By: David A., Transformations Alumnus

My name is David Alercia and my journey all started on August 1, 2020. That day I was involved in an officer-involved shooting with a male armed with an AK-47. I developed a plan to take down the suspect but during the shootout, I was shot in the arm and the bullet lodged approximately 6 inches from my head. I exited my patrol car and advanced on the suspect, still taking gunfire, where he was shot and ultimately taken into custody.

Through the traumatic event, I wound up with physical injuries and some mental injuries as well. Along with the gunshot wound, I tore my meniscus and lost hearing in my left ear. Soon after, I started drinking to numb the pain. I didn’t feel present anymore. I was isolating myself and acting out in rage and violence. All these emotions stemmed from the feeling that I failed my mission that day. I know how good I am, but for anyone else, it would have been a “job well done” and the person would receive heroic and amazing feedback for their actions. For me that isn’t good enough. I have to be the best and my mission was to kill him and I didn’t do that.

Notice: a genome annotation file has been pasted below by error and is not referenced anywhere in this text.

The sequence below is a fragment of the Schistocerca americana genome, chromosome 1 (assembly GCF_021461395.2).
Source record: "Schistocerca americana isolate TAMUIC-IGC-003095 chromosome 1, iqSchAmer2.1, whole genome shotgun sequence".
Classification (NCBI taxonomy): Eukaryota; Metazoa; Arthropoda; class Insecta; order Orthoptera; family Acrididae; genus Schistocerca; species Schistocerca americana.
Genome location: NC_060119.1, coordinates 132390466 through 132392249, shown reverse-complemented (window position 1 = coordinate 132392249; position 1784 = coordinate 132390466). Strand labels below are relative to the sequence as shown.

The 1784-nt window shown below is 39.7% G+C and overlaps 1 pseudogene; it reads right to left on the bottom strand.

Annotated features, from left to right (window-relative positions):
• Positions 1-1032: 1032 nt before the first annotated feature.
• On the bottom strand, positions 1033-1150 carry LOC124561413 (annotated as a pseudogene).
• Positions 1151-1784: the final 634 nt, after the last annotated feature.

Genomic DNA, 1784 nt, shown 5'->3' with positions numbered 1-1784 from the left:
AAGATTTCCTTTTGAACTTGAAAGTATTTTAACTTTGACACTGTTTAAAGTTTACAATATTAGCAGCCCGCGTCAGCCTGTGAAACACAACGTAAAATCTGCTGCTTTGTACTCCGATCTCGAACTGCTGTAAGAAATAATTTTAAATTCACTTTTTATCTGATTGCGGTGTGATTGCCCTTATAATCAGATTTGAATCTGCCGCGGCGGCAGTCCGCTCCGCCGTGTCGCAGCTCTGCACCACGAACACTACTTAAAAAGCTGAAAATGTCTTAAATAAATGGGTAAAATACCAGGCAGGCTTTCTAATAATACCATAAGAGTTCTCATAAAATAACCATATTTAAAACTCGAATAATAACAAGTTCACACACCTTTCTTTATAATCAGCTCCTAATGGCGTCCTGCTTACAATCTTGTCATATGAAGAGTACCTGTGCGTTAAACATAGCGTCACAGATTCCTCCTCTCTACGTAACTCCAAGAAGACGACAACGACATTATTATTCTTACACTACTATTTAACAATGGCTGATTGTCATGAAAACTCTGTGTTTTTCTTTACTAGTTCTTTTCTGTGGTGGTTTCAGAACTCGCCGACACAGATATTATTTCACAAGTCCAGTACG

My wife was able to pick up that something wasn’t right with me and that I needed help. My anger and sleepless nights were getting worse. If I was having a bad day I tended to drink more. If I wasn’t drinking, I started drinking when an okay day went to a bad day. I then started with outpatient therapy about 2 to 3 months after the shooting. Working with CRT and CBT therapy. I confided in therapists and a psychologist for 6 months but didn’t feel like I was making much progress and continued acting out with my aggression. I was experiencing PTSD, hearing certain noises and having flashbacks as if I was back in the fight, it was like I could smell the gas from the gun. Those flashbacks would only intensify my anger.tmc David Alercia 14